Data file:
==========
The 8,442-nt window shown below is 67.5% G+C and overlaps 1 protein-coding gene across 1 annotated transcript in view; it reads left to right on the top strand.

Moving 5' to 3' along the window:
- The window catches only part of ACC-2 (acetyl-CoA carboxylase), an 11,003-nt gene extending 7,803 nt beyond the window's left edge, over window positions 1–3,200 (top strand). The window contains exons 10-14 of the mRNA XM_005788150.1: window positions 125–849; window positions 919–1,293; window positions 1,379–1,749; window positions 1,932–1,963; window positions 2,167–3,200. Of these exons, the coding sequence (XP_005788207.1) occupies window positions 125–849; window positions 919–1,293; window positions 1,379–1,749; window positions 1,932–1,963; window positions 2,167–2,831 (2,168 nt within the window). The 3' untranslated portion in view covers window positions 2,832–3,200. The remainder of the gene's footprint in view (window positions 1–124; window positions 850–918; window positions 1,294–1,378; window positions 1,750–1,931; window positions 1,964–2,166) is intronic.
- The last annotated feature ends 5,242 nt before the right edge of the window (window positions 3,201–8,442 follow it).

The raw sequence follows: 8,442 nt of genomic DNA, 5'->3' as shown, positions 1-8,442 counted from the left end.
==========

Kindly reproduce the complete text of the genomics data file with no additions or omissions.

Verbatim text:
The 8,442-nt window shown below is 67.5% G+C and overlaps 1 protein-coding gene across 1 annotated transcript in view; it reads left to right on the top strand.

Moving 5' to 3' along the window:
- The window catches only part of ACC-2 (acetyl-CoA carboxylase), an 11,003-nt gene extending 7,803 nt beyond the window's left edge, over window positions 1–3,200 (top strand). The window contains exons 10-14 of the mRNA XM_005788150.1: window positions 125–849; window positions 919–1,293; window positions 1,379–1,749; window positions 1,932–1,963; window positions 2,167–3,200. Of these exons, the coding sequence (XP_005788207.1) occupies window positions 125–849; window positions 919–1,293; window positions 1,379–1,749; window positions 1,932–1,963; window positions 2,167–2,831 (2,168 nt within the window). The 3' untranslated portion in view covers window positions 2,832–3,200. The remainder of the gene's footprint in view (window positions 1–124; window positions 850–918; window positions 1,294–1,378; window positions 1,750–1,931; window positions 1,964–2,166) is intronic.
- The last annotated feature ends 5,242 nt before the right edge of the window (window positions 3,201–8,442 follow it).

The raw sequence follows: 8,442 nt of genomic DNA, 5'->3' as shown, positions 1-8,442 counted from the left end.